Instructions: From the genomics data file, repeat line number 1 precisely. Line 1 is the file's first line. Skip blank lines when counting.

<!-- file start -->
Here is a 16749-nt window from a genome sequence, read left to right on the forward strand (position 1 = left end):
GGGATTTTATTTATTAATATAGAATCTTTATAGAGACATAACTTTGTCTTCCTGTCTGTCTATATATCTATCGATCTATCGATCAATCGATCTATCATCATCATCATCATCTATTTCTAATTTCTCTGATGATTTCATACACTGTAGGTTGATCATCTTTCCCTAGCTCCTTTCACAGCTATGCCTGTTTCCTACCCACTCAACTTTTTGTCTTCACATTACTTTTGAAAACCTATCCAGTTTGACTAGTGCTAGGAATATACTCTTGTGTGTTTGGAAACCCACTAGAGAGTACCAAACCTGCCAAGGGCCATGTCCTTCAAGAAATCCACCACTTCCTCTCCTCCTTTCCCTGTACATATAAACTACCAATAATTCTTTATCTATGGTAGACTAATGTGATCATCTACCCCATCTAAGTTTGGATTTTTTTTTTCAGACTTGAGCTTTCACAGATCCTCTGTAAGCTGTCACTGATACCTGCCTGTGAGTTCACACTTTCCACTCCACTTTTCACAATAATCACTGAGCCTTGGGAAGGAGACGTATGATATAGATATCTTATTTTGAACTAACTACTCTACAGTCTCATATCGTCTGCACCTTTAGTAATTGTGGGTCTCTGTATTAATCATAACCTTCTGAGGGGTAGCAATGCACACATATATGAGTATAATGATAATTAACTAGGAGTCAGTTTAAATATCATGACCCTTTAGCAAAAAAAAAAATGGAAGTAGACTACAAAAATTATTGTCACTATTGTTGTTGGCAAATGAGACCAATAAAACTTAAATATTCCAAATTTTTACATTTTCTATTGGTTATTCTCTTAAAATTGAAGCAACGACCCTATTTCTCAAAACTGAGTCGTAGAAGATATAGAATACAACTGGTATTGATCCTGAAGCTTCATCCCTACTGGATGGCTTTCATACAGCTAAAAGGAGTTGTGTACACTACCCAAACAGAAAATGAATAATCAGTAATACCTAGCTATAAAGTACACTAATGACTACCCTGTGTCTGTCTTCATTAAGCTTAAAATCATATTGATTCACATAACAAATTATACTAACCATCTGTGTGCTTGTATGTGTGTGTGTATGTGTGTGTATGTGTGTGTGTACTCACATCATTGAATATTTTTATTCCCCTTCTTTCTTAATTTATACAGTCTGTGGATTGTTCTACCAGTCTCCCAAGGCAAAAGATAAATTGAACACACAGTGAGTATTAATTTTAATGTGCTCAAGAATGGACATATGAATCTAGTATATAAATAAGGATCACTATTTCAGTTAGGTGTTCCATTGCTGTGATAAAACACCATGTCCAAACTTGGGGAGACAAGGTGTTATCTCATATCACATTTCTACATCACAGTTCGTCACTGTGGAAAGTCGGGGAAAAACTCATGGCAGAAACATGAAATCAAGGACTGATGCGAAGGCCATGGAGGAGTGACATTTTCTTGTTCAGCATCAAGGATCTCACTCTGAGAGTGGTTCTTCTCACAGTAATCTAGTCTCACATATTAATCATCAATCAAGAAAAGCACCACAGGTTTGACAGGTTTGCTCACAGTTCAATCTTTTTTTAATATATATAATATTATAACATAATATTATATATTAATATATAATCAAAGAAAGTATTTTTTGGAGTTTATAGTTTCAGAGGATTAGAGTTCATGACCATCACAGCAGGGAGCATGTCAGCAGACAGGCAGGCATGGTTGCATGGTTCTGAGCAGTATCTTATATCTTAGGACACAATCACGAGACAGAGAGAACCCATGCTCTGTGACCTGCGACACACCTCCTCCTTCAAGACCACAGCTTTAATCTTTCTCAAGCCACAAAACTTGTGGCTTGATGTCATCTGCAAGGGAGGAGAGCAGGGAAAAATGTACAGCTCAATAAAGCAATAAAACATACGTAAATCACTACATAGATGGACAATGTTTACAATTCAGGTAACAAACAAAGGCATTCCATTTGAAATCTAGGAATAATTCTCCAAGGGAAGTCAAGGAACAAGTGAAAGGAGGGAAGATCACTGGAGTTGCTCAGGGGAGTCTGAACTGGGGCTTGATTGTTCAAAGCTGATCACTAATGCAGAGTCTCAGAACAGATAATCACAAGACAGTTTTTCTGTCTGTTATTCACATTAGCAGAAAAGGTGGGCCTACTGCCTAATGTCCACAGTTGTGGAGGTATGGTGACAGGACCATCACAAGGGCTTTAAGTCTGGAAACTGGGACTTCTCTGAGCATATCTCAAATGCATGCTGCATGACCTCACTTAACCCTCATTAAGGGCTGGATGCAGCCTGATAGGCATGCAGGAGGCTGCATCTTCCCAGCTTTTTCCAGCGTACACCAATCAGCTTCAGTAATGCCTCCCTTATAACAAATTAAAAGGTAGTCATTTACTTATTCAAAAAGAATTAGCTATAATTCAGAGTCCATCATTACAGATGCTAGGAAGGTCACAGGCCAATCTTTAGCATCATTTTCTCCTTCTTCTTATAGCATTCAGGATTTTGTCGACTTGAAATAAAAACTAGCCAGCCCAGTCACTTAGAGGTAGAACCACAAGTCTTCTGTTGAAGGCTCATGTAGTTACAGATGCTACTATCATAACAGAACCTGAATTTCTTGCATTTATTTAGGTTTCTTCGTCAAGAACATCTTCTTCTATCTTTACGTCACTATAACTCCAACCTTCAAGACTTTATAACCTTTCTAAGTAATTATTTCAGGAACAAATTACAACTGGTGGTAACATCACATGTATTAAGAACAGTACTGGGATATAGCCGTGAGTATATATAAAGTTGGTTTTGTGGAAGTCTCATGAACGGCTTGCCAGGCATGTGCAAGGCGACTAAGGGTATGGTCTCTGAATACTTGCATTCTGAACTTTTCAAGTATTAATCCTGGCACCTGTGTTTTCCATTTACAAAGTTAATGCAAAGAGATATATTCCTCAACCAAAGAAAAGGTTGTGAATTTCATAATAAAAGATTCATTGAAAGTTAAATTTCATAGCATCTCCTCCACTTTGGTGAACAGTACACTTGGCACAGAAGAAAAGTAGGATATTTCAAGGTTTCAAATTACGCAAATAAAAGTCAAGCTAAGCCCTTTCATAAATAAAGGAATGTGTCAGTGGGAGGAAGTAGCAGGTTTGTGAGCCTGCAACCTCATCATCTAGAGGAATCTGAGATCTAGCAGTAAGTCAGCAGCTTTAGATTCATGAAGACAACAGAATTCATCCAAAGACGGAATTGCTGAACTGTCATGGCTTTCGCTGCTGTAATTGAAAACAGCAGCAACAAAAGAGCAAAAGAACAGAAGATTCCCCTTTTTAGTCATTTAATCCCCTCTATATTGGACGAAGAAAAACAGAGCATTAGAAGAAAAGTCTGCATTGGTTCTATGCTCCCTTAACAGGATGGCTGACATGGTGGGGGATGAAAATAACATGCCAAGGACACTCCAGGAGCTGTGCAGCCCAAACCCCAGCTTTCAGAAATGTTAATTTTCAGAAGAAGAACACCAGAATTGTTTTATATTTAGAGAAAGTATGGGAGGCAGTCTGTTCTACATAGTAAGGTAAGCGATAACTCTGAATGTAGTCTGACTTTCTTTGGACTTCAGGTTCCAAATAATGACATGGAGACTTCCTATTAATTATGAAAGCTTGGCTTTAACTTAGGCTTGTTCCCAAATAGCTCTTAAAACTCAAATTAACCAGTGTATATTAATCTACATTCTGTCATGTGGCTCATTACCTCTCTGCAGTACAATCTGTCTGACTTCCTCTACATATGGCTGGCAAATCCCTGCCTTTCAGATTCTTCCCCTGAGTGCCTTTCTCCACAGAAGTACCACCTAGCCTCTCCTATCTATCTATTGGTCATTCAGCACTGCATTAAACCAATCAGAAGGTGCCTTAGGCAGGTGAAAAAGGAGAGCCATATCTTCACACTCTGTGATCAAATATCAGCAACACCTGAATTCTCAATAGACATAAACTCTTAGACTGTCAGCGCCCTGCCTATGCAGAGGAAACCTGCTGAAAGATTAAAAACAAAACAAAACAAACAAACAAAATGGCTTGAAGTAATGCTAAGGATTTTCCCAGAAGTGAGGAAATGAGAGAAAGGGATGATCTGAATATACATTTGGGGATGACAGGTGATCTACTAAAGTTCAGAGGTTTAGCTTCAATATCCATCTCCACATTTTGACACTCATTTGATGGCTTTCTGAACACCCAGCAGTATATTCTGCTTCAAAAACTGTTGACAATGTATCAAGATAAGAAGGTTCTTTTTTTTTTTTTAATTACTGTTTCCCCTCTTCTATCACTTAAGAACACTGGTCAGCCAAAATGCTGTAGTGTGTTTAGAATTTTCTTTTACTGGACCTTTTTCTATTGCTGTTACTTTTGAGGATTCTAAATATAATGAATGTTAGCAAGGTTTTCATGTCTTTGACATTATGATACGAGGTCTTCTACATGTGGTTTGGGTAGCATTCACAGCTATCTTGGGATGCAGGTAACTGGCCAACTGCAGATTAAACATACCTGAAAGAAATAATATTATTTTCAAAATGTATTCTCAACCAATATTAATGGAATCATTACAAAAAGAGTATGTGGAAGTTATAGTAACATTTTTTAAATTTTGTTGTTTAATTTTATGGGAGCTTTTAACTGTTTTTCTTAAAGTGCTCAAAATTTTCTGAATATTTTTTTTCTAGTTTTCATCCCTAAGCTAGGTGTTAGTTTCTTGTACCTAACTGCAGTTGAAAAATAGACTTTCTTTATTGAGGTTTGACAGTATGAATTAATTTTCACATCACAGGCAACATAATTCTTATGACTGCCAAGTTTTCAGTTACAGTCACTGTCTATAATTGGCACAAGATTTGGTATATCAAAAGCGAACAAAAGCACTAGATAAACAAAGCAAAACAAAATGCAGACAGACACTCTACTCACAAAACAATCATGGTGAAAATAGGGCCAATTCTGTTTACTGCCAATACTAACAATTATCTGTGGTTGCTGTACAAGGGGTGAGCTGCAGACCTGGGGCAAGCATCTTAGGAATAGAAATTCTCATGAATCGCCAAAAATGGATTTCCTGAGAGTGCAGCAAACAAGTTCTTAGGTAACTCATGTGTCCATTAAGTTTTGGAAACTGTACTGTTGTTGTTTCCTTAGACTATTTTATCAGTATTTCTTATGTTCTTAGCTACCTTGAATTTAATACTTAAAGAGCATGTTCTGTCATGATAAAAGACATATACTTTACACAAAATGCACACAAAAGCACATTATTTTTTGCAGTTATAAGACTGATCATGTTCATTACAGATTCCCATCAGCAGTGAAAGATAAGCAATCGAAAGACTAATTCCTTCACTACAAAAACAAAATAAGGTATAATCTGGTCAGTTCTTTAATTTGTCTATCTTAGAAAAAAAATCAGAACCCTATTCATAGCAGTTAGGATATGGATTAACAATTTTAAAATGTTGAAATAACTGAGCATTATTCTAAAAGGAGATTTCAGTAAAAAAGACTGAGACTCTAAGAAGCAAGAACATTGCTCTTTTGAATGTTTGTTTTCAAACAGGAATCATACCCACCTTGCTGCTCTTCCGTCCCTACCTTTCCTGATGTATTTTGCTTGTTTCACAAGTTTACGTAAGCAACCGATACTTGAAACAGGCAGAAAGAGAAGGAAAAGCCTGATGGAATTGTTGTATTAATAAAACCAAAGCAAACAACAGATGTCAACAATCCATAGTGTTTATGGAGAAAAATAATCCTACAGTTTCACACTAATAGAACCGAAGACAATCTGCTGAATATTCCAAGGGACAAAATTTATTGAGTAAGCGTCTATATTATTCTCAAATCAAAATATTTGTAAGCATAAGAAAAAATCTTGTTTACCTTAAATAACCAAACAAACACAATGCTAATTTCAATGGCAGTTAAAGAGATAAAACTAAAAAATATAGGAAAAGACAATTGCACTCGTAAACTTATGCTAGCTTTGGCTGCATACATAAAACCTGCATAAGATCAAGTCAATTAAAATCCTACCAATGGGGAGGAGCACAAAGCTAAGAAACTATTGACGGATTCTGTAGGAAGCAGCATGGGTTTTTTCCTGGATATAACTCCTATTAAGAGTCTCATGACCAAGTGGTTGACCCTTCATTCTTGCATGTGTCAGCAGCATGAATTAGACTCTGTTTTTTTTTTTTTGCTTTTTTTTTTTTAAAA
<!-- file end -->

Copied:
Here is a 16749-nt window from a genome sequence, read left to right on the forward strand (position 1 = left end):